We live in an increasingly global, interconnected, and interdependent world, in which various forms of systemic imbalance in power have given birth to a growing demand for genuine pluralism and democracy. As befits a world so interconnected, this book presents a comparative theological and philosophical attempt to construct new underpinnings for the idea of democracy by bringing the Western concept of spirit into dialogue with the East Asian nondualistic and nonhierarchical notion of qi.
The book follows the historical adventures of the idea of qi through some of its Confucian and Daoist textual histories in East Asia, mainly Laozi, Zhu Xi, Toegye, Nongmun, and Su-un, and compares them with analogous conceptualizations of the ultimate creative and spiritual power found in the intellectual constellations of Western and/or Christian thought—namely, Whitehead’s Creativity, Hegel’s Geist, Deleuze’s chaosmos, and Catherine Keller’s Tehom.
The book adds to the growing body of pneumatocentric (Spirit-centered), panentheistic Christian theologies that emphasize God’s liberating, equalizing, and pluralizing immanence in the cosmos. Furthermore, it injects into the theological and philosophical dialogue between the West and Confucian and Daoist East Asia, which has heretofore been dominated by the American pragmatist and process traditions, a fresh voice shaped by Hegelian, postmodern, and postcolonial thought. This enriches the ways in which the pluralistic and democratic implications of the notion of qi may be articulated. In addition, by offering a valuable introduction to some representative Korean thinkers who are largely unknown to Western scholars, the book advances the study of East Asia and Neo-Confucianism in particular.
Last but not least, the book provides a model of Asian contextual theology that draws on the religious and philosophical resources of East Asia to offer a vision of pluralism and democracy. A reader interested in the conversation between the East and West in light of the global reality of political oppression, economic exploitation, and cultural marginalization will find this book informative, engaging, and enlightening.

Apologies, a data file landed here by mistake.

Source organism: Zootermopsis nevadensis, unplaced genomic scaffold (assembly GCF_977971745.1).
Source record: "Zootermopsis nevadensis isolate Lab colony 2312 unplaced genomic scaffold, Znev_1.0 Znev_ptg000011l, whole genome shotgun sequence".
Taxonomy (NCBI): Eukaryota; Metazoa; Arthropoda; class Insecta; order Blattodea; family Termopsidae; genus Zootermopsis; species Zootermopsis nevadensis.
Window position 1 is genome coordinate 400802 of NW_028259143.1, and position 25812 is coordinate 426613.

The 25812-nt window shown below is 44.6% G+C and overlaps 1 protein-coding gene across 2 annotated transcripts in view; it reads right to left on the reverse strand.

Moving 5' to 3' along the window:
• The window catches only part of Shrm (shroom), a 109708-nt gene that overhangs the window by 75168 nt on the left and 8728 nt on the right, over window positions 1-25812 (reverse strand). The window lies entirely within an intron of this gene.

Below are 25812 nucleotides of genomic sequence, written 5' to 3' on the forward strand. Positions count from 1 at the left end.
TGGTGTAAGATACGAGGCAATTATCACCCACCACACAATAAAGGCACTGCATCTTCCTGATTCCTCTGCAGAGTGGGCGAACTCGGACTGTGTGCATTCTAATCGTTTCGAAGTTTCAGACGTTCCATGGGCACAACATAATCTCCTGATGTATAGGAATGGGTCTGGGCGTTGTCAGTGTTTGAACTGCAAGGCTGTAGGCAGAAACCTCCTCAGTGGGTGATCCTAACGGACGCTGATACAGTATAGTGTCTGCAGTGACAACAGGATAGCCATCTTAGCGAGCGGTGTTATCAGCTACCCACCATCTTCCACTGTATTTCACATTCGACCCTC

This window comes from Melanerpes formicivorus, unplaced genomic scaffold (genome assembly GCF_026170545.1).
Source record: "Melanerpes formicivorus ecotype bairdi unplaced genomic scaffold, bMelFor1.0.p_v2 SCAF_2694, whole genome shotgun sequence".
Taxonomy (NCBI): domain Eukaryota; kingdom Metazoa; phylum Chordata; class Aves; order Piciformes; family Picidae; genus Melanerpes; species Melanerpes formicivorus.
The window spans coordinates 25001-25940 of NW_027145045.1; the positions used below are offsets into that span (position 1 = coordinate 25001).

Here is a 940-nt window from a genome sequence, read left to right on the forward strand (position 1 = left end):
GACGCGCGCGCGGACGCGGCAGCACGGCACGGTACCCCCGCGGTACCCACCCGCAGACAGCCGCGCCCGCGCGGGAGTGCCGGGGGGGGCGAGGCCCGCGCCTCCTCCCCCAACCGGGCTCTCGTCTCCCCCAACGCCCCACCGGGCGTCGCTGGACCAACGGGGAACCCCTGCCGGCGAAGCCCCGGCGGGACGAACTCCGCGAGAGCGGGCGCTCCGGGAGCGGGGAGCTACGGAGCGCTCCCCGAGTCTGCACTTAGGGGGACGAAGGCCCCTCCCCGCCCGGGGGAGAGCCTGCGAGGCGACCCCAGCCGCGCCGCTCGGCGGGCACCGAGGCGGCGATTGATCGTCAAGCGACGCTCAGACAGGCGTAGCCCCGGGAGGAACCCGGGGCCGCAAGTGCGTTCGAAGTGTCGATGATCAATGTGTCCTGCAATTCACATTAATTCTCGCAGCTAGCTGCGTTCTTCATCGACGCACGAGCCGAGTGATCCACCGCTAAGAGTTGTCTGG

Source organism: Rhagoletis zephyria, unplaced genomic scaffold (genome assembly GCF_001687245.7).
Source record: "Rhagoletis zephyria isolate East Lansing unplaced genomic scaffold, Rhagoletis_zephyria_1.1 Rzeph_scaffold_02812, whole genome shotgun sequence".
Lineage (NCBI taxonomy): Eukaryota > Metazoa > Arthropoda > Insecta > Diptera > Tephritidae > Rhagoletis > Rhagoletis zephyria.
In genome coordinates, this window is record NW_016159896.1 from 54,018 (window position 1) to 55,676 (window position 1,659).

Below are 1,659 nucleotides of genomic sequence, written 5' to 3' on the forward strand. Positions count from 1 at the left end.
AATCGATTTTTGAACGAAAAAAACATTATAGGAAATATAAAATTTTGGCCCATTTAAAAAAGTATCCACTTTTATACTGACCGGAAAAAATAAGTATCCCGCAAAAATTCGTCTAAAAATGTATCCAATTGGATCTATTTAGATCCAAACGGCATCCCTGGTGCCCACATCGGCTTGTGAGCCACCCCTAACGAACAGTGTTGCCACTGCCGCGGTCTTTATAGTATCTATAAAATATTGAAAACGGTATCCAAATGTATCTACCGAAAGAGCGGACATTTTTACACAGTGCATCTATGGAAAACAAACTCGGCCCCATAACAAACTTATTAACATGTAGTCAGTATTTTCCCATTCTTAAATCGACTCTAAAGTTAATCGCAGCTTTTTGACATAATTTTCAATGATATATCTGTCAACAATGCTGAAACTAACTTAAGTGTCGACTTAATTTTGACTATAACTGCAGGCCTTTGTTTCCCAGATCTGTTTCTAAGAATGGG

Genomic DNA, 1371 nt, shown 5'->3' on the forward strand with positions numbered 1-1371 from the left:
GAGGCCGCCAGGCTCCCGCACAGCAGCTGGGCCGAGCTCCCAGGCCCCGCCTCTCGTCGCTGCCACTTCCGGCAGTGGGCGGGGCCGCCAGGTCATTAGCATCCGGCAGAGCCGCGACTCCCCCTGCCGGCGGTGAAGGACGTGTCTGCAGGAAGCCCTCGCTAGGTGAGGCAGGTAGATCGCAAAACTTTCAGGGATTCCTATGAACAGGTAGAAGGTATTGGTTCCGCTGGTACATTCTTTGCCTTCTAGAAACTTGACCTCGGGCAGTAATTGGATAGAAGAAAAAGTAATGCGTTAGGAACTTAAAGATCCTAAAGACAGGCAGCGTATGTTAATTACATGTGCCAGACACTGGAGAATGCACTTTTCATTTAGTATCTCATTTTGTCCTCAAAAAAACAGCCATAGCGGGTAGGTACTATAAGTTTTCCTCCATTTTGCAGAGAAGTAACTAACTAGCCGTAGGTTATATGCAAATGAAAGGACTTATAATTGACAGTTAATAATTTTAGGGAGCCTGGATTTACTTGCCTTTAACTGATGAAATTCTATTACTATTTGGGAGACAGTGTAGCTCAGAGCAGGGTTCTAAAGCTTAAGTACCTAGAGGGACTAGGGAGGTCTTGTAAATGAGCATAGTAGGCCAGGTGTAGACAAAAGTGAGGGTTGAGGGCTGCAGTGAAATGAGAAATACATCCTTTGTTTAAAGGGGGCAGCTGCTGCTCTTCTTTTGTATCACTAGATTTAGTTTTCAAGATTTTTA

Spirit, Qi, and the Multitude is a fascinating and creative study in comparative philosophy and theology that achieves two major objectives with flair and insight. The first accomplishment is Lee’s creation of an extended dialogue between the Western process-philosophical and theological tradition inspired by Whitehead with a series of the most innovative Korean Neo-Confucian philosophers. This is a complex and fluent work that will stimulate and intrigue comparative philosophers, theologians and students of Asian Confucianism – indeed a rare achievement on all levels of scholarly dialogical intricacy. Many scholars have sensed the compatibility of Whiteheadian process thought with Korean Neo-Confucianism, and in Spirit, Qi, and the Multitude both sides of the comparative equation are encouraged to talk intelligently and successfully to each other.
“This is a highly creative, original, powerfully expressed and deeply researched book.”
This is a very original and substantive contribution to Whiteheadian process theology, comparative theology, Neo-Confucian studies, and Asian theology, remarkable for the sheer number of sources synthesized, the thoroughness with which systematic, ontological questions are raised and analyzed, and the consistency of commitment to postmodern values with which the sources are critiqued and retrieved.
—Anselm K. Min
Claremont Graduate University
Rippling between East and West, between the energizing depths of mysticism and the democracy of the restless multitude, this text it foments an unprecedented coalescence of political and comparative theology.
Drew University, The Theological School